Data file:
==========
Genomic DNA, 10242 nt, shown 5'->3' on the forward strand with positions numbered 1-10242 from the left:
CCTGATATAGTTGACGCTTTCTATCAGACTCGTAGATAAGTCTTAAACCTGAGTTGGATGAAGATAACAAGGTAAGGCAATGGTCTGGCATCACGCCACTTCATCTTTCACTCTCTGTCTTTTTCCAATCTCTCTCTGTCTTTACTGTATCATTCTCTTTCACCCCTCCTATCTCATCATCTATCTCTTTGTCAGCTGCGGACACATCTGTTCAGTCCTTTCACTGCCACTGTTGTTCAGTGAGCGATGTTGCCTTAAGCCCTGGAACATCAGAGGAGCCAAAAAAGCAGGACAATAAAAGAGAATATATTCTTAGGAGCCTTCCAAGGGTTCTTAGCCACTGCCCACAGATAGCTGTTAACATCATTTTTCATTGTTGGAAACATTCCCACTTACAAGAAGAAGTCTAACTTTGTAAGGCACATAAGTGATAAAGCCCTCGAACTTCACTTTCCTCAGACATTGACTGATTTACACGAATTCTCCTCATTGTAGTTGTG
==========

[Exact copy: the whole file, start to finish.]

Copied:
Genomic DNA, 10242 nt, shown 5'->3' on the forward strand with positions numbered 1-10242 from the left:
CCTGATATAGTTGACGCTTTCTATCAGACTCGTAGATAAGTCTTAAACCTGAGTTGGATGAAGATAACAAGGTAAGGCAATGGTCTGGCATCACGCCACTTCATCTTTCACTCTCTGTCTTTTTCCAATCTCTCTCTGTCTTTACTGTATCATTCTCTTTCACCCCTCCTATCTCATCATCTATCTCTTTGTCAGCTGCGGACACATCTGTTCAGTCCTTTCACTGCCACTGTTGTTCAGTGAGCGATGTTGCCTTAAGCCCTGGAACATCAGAGGAGCCAAAAAAGCAGGACAATAAAAGAGAATATATTCTTAGGAGCCTTCCAAGGGTTCTTAGCCACTGCCCACAGATAGCTGTTAACATCATTTTTCATTGTTGGAAACATTCCCACTTACAAGAAGAAGTCTAACTTTGTAAGGCACATAAGTGATAAAGCCCTCGAACTTCACTTTCCTCAGACATTGACTGATTTACACGAATTCTCCTCATTGTAGTTGTG